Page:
It’s market crash season—and it looks like we’re due for a big one
EVERY OCTOBER, the fear returns. Just as the leaves start turning, traders and brokers everywhere take a deep breath and hold it for a month. Caution rules the day, jittery fund managers seem even jumpier than usual, and in the weeks leading up to Halloween, nobody ever, under any circumstances, utters the word c-r-a-s-h.
This is more than idle superstition. Market historians can tell you that October has yielded a lot of misery over the decades, most notably the great stock market crashes of 1929 and 1987. Smaller tremors in the late summer and autumn months of 1989,1997 and 1998
have only heightened the tension. At this time of year, the same question lurks in everybody’s mind: could it happen again? Will we wake up one of these days to find that stocks have collapsed, in a grim replay of Black Monday? And if another crash does plunge our biggest trading partner back into economic turmoil, what would that mean for Canada?
Think back to 1987 for a minute. Three Men and a Baby, a heartwarming comedy starring Tom Selleck and Steve Guttenberg, was America’s top-grossing film. Blockbuster albums of the day included Sign O’the Times by Prince and U2’s The Joshua Tree. Ronald Reagan was in the White House. Lt.-Col. Oliver North was coming clean about the Iran-Contra affair. And on Monday, Oct. 19, the world watched the biggest one-day financial cataclysm in history— a tidal wave of panic that swept the globe and ended with a 508point, 23 per cent collapse of the Dow Jones industrial average.
In the months and years that followed, the market regained its footing, of course, and a fairly clear set of causes for the crash was identified. And wouldn’t you know it? Seventeen years later, most of those triggers have returned, creating what some experts believe is a market tinderbox awaiting a spark.
The first significant parallel to Black Monday is the weak U.S. dollar. Between 1985 and 1987, the greenback declined 39 per cent against the yen and 21 per cent against the British pound. Over the past two years, the U.S. dollar has dropped about 20 per cent against the euro and 11 per cent against the yen, despite efforts by japan’s central bank to keep a lid on its currency so it can keep
selling Sony TVs and Toyota cars to suburban families in Virginia.
Then, as now, the two main factors driving the U.S. dollar lower were the “twin deficits”—two giant holes in America’s finances. President Reagan’s tax cuts created a sharp increase in the U.S. budget deficit. At the same time, the American current account deficit—which measures the flow of goods and services into and out of the country—worsened, peaking at 3.5 per cent of the nation’s economy at the end of1986.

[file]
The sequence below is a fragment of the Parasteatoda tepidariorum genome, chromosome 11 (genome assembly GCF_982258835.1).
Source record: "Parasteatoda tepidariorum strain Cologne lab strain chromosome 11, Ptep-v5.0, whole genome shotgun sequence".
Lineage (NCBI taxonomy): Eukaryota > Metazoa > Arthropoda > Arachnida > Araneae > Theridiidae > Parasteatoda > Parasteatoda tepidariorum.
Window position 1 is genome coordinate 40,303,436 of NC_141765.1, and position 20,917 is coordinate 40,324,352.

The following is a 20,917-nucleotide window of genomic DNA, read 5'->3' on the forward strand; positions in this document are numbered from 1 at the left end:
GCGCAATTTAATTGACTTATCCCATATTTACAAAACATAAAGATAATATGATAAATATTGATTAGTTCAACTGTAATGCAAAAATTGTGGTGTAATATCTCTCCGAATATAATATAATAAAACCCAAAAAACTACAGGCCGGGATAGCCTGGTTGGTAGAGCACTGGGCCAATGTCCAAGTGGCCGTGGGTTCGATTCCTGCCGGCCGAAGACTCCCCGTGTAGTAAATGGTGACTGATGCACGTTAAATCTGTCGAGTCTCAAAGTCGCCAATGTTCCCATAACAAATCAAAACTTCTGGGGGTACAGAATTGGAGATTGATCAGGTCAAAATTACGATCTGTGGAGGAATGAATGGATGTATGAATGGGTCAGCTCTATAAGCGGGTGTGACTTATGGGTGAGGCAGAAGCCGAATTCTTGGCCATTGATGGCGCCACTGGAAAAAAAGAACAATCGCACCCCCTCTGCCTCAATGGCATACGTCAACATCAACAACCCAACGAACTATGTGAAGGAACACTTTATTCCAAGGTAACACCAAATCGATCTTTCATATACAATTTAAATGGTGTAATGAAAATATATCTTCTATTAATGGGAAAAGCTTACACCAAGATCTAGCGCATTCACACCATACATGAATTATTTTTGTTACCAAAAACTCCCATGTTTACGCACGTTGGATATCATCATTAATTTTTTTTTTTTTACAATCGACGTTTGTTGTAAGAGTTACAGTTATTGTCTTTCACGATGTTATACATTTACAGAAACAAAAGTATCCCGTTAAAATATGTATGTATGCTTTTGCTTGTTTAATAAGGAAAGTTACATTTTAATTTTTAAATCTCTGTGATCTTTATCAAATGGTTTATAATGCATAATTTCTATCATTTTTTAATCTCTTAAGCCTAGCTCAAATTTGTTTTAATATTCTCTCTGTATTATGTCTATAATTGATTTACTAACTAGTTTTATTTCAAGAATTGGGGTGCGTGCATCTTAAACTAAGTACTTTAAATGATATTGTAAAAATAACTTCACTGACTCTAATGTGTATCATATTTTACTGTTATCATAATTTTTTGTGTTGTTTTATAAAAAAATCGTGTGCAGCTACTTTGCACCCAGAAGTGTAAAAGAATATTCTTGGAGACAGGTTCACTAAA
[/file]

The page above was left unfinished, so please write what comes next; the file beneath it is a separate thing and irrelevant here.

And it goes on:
This should sound pretty familiar because, under George W. Bush, the twin deficits are back, and worse than ever. The U.S. is projected to have a record US$422-billion budget deficit this year, due largely to the Bush administration’s war in Iraq and its massive
IN 1987, when the foreign demand for U.S. stocks finally disappeared, so did the retirement savings of millions of investors. The same thing could happen now.
tax cuts. The current account deficit, meanwhile, has swollen to a projected US$664 billion—or 5.7 per cent of the economy.
Back in ’87, investors got nervous when they realized they were paying dearly for stocks and getting little in return. Compared with earnings, share prices seemed too high and dividends too low. That October, the priceto-earnings ratio on the S&P 500 averaged 19.3, and the average stock dividend was 3.3 per cent. Today those numbers are worse, with the average P/E ratio in the index at 20.1, and the average dividend yield at 1.8 per cent. With rock-bottom interest rates and no
inflation to speak of, investors seem willing to pay higher prices for stocks and accept minuscule dividends for now. But for how long?
The entire market is being propped up by foreign investors who still see North America as the world’s most stable economy, and who continue to buy American stocks and bonds in massive quantities. In effect, those huge budget deficits in the U.S. are financed by investors overseas who buy American debt as fast as the country produces it. ButwiththeU.S. dollar in a slow decline, you have to wonder when foreigners will decide they’ve had enough.
Stephen Roach, chief economist at Morgan Stanley, is already seeing signs that some foreign investors are losing their taste for the American market. Generally, most foreign money comes from private investors, but in recent months the buying has been led by big institutions such as Asian central banks. His theory is that those governments, eager to keep their currencies low and their exports high, are in a “last gasp” effort to prop up the U.S. dollar. The last time they tried that was... you guessed it: October 1987.
When the foreign demand for U.S. stocks finally disappeared, so did the retirement savings of millions of investors.
“There are increasingly worrisome signs of a replay of that same ominous chain of events,” Roach says. “The funding of America is an accident waiting to happen.” Roach figures that the world’s governments are already holding too many U.S. dollars. If and when they decide to stop paying the bill for U.S. profligacy, well, break out your leather ties and leg warmers, folks, ’cause it’s going to be 1987 all over again.
Don’t laugh—Prince is headlining one of this year’s biggest concert tours, and U2 will release a new album next month. If Steve Guttenberg makes a comeback, then you’ll know we’re in trouble. Ifl
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